There were not a few women who told me that they had never seen such strength in a woman. They commented that if it were them they would have been destroyed. They couldn’t figure out the joy that I radiated when they themselves where stricken with grief. I realized that Jesus was walking with me through the midst of the fire just as Daniel was thrown into the fiery furnace and he was un-singed.


When Shadrach, Meshach, and Abednego emerged from the fire, Nebuchadnezzar spoke in Daniel 3:29. He said, “There is no other God that can deliver after this sort”.


I recall I had been given a word of encouragement from a dear friend in Christ. Before burying Isaac, he told me that my grief would last 40 days. I thought it was a joke and laughed thinking about how impossible that is. The death of a child is horrendous. It brings unspeakable grief. I recall in the twilight hours after Isaacs funeral that these words came to my heart, “It is finished.” The next day I was perplexed cause I didn’t experience the grief I had just one day prior. My husband helped me remember what my friend said about the forty days. From the day I want into the hospital until the day of his funeral were forty days exactly. God delivered me. I can truly say, “There is no other God that can deliver after this sort.” I may be sad at times but I am no longer engulfed by it.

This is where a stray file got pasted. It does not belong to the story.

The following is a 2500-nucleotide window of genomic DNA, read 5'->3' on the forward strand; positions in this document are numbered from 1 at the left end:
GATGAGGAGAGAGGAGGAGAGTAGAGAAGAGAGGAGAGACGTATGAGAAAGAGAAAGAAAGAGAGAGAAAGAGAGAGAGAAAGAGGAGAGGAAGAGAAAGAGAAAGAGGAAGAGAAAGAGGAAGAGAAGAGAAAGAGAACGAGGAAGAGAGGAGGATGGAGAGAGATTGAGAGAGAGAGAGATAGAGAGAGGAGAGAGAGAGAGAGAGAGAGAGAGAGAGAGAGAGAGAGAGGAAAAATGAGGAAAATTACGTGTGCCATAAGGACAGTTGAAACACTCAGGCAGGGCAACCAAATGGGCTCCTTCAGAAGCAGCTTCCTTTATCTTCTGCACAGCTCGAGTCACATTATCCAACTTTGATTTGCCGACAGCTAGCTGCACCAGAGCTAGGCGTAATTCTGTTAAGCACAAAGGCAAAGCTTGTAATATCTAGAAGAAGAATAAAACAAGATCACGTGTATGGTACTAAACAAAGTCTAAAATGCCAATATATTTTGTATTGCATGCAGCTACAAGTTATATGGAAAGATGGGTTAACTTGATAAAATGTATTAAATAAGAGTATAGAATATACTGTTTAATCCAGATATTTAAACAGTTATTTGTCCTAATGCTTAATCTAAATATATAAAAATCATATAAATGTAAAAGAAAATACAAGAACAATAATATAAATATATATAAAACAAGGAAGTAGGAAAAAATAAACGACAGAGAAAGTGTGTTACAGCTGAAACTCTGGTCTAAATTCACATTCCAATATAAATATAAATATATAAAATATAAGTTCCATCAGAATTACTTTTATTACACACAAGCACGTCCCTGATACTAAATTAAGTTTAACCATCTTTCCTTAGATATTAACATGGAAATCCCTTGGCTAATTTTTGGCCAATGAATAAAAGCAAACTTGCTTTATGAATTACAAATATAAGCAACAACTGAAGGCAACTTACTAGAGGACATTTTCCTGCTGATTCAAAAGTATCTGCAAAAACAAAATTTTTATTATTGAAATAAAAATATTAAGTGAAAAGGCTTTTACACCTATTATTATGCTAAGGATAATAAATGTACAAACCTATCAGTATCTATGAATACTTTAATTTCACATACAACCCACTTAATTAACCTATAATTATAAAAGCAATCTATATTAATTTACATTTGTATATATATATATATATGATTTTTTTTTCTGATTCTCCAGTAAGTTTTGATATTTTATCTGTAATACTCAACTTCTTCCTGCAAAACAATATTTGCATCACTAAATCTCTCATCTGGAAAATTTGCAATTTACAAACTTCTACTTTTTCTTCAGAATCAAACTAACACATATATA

You may be walking in the midst of the fire. Know that the Lord Jesus Christ is standing with you. He will deliver you. God is using this for His glory and none of it is in vain. May others say of you, “Blessed be your God who delivered you because you trusted him and yielded your body, that you might not serve nor worship any god, except your own God.” Dan 3:28


“Blessed is the one whose strength is in thee; in whose heart are the ways of them. Who passing through the valley of Baca (tears) make it a well; the rain also filleth the pools.” Psalm 84:5-6


Till next time beloved.







House of Mourning


“It is better to go to the house of mourning, than to go to the house of feasting: for that is the end of all men; and the living will lay it to his heart.” Ecclesiastes 7:2